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East Germany's Communist Party apologized Saturday for leading the country into crisis and overwhelmingly elected as its new chief Gregor Gysi, a 41-year-old reformer known for defending the rights of the opposition.

Gysi promised that the Communists are willing to enter into a government coalition with other parties after free elections proposed for May.He also said the party is abandoning its claim to absolute rule and held up a huge janitor's broom, symbolizing his determination to make a clean sweep and start anew.

Gysi, a bespectacled, blunt-talking intellectual, is the youngest Communist Party chief in Eastern Europe. He was chosen during a 17-hour emergency party congress that started Friday night.

After the election, reformist Premier Hans Modrow set up a commission to study an overhaul of the nation's increasingly troubled economy, plagued by slow growth, consumer product shortages and a foreign debt of $20.6 billion.

Gysi called the party's problems "insanely complicated," despite promises of new ideas, new personnel and more democratic ideas.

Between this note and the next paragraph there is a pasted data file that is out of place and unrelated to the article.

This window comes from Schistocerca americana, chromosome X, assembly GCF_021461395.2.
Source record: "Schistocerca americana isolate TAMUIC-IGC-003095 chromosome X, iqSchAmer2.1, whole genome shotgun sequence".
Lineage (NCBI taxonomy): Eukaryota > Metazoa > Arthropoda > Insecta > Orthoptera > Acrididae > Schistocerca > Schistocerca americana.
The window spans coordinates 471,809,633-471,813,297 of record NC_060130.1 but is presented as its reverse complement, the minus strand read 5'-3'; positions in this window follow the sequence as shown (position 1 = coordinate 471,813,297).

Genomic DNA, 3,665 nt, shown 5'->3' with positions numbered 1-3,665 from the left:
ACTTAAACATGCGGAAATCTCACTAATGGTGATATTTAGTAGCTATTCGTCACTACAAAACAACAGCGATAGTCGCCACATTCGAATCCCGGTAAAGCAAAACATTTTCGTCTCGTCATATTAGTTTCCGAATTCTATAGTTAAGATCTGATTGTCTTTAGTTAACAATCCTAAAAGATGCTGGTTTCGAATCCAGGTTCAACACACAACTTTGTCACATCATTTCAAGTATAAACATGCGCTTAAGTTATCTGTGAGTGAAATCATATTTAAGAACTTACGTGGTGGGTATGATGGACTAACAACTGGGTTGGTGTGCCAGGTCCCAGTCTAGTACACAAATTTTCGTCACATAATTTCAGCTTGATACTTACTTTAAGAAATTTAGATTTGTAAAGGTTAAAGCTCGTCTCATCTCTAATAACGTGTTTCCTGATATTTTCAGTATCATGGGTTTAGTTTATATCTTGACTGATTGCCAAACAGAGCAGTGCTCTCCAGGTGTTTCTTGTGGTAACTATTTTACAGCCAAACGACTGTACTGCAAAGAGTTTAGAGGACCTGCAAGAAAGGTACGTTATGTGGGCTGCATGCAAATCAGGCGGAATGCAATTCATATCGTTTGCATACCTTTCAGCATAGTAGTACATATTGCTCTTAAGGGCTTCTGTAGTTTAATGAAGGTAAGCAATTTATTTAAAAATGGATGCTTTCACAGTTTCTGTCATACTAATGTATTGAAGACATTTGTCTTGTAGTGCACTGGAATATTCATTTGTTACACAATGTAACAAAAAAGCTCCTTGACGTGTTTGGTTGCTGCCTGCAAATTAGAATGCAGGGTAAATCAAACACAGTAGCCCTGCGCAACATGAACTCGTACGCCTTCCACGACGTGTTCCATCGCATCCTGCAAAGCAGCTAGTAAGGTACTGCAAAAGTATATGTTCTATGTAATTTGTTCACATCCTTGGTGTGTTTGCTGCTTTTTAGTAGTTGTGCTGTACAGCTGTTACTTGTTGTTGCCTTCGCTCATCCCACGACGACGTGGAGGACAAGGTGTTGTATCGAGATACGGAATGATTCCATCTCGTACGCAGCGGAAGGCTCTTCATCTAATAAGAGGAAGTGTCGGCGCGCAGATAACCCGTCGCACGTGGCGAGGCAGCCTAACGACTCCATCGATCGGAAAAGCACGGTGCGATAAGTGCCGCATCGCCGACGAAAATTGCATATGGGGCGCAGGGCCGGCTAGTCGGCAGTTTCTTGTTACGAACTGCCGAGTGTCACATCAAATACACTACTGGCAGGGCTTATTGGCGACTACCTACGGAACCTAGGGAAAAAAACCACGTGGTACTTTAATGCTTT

The party chairman also cautioned the more than 2,700 delegates at the party congress that there "aren't any miracles."

Miracles may be needed for the Communists, who were holding what almost certainly will be their last session as the country's ruling force.

Party officials disclosed Tuesday that 500,000 members had quit since September, more than twice the previously published figure.

That brings the membership to fewer than 1.8 million, seriously weakening the force that held an iron-fisted sway over East Germany for four decades.

With seven former Politburo members in jail and some ousted leaders charged with corruption, the Communists squarely faced up to the abuses of the past.

The delegates decided to change the party's name later this week but voted against disbanding altogether. They also voted to streamline the leadership.

Gysi, one of East Berlin's most prominent lawyers, infuriated hard-line rulers